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Fri May 07 2021

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Irish budget gives boost to housing

11 Oct 17 Ireland’s new budget includes a 46% increase in the housing budget, taking the total to €1.9bn (£1.7bn).

There will be €500m extra to support a new target of 50,000 homes for those on social housing waiting lists as well as €75m for new affordable housing initiatives.

“In Budget 2018, the total funding provision of €1.9 billion is an increase of 46% over 2017 and it will allow us to meet the social housing needs of 25,500 households,” said minister Eoghan Murphy. “A large element – €1.14 billion – is for the delivery of almost 5,900 social homes through a range of construction (5,000) and acquisition (900) programmes.” The balance of the funding will add additional tenancies and maintain existing ones.  “It will also fund other important housing supports and services in relation to homelessness, regeneration and programmes to upgrade existing housing,” he said.

Murphy said that 3,800 homes will be built directly by the state, a further 1,200 will be Part V builds or rebuilt vacant homes, 900 homes will be delivered through acquisitions and a further 2,000 homes will be secured through long-term leasing arrangements. The remaining supports will be provided through the Housing Assistance Payment and the Rental Accommodation Scheme.

“Looking out to 2021, the additional €500m of capital funding will allow us to increase the overall ambition of Rebuilding Ireland from 47,000 to 50,000 social housing homes, as recommended by the Cross-Party Special Oireachtas Housing Committee last year,” he said. More than 30,000 of these will be directly built by the state.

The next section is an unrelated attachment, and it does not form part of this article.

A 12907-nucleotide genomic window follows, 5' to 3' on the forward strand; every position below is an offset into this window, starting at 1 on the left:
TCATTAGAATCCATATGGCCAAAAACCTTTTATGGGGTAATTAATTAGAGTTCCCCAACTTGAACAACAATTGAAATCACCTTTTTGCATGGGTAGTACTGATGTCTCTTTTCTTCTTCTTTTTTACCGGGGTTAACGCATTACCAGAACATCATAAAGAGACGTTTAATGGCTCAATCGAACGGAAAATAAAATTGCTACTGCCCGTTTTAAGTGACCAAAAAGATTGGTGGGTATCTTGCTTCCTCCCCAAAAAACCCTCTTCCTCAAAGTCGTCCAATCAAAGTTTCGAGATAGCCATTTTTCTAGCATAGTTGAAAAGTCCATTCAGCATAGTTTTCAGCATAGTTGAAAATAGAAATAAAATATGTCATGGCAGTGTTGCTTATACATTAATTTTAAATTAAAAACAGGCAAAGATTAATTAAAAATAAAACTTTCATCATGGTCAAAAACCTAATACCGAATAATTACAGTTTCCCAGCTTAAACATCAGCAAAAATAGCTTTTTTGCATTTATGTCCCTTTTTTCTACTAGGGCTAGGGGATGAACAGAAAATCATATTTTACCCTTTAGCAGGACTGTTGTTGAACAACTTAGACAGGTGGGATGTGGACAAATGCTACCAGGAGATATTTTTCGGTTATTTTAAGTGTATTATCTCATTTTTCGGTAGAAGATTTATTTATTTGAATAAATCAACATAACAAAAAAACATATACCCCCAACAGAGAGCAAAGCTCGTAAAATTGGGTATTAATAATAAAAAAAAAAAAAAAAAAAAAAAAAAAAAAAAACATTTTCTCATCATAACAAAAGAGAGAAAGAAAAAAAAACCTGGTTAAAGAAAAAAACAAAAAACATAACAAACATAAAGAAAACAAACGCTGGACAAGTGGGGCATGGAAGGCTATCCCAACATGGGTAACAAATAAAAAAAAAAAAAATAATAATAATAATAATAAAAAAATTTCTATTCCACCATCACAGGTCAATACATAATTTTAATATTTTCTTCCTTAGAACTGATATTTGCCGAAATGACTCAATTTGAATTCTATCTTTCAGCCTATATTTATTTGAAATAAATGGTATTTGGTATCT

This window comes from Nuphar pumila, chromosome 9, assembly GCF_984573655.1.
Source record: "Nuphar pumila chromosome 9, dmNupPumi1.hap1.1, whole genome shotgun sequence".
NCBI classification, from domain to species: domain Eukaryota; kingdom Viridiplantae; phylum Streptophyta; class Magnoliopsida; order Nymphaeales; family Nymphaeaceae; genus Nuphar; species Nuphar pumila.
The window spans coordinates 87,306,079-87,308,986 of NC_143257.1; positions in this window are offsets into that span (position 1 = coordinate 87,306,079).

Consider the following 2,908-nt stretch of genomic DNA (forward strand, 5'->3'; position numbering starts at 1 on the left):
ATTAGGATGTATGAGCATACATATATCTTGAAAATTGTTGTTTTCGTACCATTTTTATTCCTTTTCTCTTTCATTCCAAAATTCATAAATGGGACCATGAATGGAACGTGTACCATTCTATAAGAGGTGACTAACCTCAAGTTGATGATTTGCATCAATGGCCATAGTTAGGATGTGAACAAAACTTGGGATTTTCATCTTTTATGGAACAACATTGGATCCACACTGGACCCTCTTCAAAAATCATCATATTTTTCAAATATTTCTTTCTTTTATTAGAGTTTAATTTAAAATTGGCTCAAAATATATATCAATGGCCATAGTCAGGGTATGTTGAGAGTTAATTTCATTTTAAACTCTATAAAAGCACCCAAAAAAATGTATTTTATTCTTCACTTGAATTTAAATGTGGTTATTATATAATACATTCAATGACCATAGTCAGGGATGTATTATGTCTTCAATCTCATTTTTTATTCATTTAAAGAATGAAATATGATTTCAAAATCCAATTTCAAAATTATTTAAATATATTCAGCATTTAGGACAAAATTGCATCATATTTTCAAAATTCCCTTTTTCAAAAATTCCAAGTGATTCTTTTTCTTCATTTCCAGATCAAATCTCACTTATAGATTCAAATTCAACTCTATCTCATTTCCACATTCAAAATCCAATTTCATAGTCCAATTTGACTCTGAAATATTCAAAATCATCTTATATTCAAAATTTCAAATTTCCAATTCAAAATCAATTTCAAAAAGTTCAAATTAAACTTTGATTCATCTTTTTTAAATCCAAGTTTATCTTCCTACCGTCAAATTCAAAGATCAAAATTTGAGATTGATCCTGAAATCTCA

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Overall, the funding earmarked for the Rebuilding Ireland Action Plan is being increased from €5.35bn to over €6bn.

“We must always produce a certain percentage of the total housing output in a given year, directly by the state. That way we can be confident of protecting our most vulnerable citizens, even in a future time of crisis,” he said. “Every new home built, to buy or to rent, or for social housing, takes pressure off another part of the system.”

Engineers Ireland welcomed the increased capital investment, as well as an annoucement about incentives for renewable energy and electric vehicles. Director general Caroline Spillane said: “Engineers Ireland believes the Government should go a step further and establish a single infrastructure unit to coordinate capital projects across Government departments and State agencies. This approach would ensure the integrated and streamlined delivery of priority infrastructure projects which the country so badly needs.”

She added: “Recent opinion polls have shown that the public’s number one priority for Budget 2018 – by some margin – is increased capital investment in areas such as housing, transport, health and education.” She said that this reflects what Engineers Ireland has been hearing from its members across the engineering profession.

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